After falling delinquent on their mortgage payments to Wells Fargo in early 2010, the Hayletts sought a HAMP modification. After being supplied with initial documentation, Wells Fargo requested further information from the Hayletts on March 1, 2010, allowing ten days to respond. The Hayletts provided the requested documents on March 22, 2010, but Wells Fargo denied the request and proceeded to foreclosure. The Hayletts brought suit alleging breach of implied-in-fact contract, negligence, violations of the Maryland Consumer Protection Act (“MCPA”), negligent misrepresentation, and common law fraud. All causes of action were dismissed by the district court which held that absent a Trial Period Plan (“TPP”) there was no privity of contract on which such claims could be based.
On appeal, the Hayletts argued that Wells Fargo has, by agreeing to participate in HAMP, bound itself to comply with the “standard of care” in processing applications. The Court of Appeals held, however, that there was no conduct sufficient to constitute a “meeting of the minds” evidencing a contract, implied-in-fact or otherwise, with the Hayletts. Wells Fargo’s agreement with the U.S. Treasury was an agreement between the bank and the Treasury, an agreement to which the Hayletts were neither a party nor which they had authority to enforce.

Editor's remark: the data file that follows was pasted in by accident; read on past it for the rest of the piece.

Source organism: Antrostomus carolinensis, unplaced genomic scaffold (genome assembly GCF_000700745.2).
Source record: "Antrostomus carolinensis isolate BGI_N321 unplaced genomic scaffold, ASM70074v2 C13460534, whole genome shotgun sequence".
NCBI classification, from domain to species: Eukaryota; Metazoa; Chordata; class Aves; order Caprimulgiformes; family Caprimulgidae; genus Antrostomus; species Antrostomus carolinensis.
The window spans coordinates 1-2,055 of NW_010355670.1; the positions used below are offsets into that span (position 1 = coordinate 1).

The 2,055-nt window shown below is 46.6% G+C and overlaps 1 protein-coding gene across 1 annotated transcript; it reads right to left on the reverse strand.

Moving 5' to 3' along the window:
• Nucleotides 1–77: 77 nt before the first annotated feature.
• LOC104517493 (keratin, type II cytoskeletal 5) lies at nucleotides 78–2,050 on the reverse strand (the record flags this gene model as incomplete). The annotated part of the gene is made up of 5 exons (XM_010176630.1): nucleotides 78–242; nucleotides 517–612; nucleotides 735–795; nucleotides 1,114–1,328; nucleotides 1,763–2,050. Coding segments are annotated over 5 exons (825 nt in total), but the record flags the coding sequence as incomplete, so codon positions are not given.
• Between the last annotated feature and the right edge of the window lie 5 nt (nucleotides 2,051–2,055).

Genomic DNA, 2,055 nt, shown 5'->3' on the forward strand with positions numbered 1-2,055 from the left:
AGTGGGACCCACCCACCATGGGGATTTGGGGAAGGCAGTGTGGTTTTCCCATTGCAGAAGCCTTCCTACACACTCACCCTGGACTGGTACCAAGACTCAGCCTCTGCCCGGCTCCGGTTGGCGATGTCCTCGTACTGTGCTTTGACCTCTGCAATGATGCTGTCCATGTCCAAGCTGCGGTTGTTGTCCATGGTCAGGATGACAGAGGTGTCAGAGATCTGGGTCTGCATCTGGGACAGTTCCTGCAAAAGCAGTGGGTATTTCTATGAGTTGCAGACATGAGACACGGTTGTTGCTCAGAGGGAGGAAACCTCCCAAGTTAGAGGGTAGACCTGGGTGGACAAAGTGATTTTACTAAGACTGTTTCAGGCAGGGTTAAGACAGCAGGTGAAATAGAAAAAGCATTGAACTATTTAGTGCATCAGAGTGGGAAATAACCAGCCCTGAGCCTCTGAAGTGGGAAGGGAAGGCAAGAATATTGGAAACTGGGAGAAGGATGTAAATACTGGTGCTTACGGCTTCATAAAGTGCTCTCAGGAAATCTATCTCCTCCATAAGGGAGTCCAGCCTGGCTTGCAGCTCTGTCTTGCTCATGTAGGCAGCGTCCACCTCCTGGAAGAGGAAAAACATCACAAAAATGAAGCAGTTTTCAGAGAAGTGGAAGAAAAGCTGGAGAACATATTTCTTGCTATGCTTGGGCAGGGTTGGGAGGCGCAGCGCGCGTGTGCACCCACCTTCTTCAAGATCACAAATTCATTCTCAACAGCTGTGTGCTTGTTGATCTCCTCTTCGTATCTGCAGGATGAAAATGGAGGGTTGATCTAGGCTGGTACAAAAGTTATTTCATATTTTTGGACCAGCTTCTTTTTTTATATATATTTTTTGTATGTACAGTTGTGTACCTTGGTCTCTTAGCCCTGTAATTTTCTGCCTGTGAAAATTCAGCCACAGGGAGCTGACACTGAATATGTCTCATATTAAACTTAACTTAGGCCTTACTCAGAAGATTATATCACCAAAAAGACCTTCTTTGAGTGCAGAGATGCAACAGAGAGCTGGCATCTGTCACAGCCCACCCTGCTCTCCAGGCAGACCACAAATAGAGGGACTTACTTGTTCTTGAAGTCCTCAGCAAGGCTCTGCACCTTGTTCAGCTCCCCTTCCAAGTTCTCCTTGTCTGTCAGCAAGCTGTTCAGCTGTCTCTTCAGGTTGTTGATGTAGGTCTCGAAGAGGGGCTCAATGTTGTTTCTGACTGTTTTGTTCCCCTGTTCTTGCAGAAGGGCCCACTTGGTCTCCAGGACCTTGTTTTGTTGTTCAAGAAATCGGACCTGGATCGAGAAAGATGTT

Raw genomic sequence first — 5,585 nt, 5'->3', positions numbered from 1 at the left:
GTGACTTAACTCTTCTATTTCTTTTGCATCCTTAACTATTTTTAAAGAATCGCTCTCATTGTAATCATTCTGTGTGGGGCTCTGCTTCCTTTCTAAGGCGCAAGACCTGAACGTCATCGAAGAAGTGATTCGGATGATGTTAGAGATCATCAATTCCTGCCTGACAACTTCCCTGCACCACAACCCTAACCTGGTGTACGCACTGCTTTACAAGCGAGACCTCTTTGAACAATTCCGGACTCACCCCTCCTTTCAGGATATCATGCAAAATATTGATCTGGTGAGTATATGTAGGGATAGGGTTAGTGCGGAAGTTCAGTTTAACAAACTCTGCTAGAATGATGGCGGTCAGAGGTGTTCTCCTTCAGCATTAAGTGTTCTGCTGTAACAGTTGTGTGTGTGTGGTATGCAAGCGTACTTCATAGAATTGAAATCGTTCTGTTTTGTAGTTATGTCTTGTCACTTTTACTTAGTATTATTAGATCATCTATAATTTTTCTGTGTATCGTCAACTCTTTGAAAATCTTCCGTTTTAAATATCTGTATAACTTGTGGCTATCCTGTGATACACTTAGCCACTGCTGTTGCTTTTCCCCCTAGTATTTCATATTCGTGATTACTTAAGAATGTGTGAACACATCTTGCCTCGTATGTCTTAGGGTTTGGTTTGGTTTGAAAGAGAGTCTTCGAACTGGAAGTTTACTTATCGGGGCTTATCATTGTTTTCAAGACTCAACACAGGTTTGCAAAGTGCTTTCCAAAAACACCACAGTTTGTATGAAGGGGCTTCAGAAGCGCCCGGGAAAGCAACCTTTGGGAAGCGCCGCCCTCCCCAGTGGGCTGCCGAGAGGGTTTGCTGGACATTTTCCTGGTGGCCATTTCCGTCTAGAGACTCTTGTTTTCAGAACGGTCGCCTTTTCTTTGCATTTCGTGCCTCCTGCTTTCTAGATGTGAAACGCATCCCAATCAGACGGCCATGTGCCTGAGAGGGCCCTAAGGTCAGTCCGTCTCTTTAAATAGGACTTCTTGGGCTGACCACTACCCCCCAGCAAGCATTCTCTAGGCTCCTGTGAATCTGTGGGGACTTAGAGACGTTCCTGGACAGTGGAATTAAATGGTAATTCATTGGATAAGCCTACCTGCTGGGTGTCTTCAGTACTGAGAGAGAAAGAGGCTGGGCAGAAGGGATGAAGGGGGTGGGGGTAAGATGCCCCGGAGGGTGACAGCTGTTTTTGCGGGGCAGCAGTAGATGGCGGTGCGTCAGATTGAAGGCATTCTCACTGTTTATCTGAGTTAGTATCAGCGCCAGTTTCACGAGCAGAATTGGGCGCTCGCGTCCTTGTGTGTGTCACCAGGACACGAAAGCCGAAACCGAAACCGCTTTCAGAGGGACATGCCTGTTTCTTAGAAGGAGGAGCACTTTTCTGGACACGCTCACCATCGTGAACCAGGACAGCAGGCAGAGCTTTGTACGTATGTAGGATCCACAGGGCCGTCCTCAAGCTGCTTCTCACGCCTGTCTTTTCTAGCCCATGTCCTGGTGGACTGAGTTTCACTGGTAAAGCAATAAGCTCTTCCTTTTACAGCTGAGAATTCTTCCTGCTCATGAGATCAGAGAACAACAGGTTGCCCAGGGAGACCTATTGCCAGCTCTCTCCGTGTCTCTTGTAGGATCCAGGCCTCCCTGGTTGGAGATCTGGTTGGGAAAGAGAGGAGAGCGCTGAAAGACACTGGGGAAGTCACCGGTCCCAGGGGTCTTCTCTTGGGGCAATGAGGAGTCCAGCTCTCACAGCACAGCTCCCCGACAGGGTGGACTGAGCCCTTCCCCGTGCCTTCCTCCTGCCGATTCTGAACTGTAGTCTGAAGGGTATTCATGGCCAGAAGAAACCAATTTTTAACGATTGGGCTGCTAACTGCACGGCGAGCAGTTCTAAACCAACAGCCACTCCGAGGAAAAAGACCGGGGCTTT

The MCPA claim, namely that it was a misrepresentation to require additional pay stubs when two had already been provided, failed since the Hayletts had failed to timely comply with a reasonable request. Additionally, the both the MCPA and common law causes of action, “which sounds in fraud”, is subject to the heightened pleading requirements of Federal Rule of Civil Procedure 9(b), including “‘the time, place, and contents of the false representations, as well as the identity of the person making the misrepresentation and what he obtained thereby.’” Harrison v. Westinghouse Savannah River Co., 176 F.3d 776, 784 (4th Cir. 1999). The complaint filed by the Hayletts failed to rise to this standard.
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